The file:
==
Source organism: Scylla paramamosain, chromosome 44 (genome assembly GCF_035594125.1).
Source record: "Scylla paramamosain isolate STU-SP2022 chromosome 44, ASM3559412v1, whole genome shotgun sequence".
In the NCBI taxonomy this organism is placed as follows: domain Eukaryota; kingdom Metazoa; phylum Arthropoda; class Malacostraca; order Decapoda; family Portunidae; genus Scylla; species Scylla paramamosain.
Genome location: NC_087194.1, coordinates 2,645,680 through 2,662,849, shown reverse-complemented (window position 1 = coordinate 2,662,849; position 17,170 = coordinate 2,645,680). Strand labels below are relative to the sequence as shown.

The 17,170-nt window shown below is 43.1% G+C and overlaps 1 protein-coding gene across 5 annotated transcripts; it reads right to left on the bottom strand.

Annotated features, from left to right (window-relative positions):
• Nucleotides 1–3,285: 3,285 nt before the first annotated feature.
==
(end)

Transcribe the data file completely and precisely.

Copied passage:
Source organism: Scylla paramamosain, chromosome 44 (genome assembly GCF_035594125.1).
Source record: "Scylla paramamosain isolate STU-SP2022 chromosome 44, ASM3559412v1, whole genome shotgun sequence".
In the NCBI taxonomy this organism is placed as follows: domain Eukaryota; kingdom Metazoa; phylum Arthropoda; class Malacostraca; order Decapoda; family Portunidae; genus Scylla; species Scylla paramamosain.
Genome location: NC_087194.1, coordinates 2,645,680 through 2,662,849, shown reverse-complemented (window position 1 = coordinate 2,662,849; position 17,170 = coordinate 2,645,680). Strand labels below are relative to the sequence as shown.

The 17,170-nt window shown below is 43.1% G+C and overlaps 1 protein-coding gene across 5 annotated transcripts; it reads right to left on the bottom strand.

Annotated features, from left to right (window-relative positions):
• Nucleotides 1–3,285: 3,285 nt before the first annotated feature.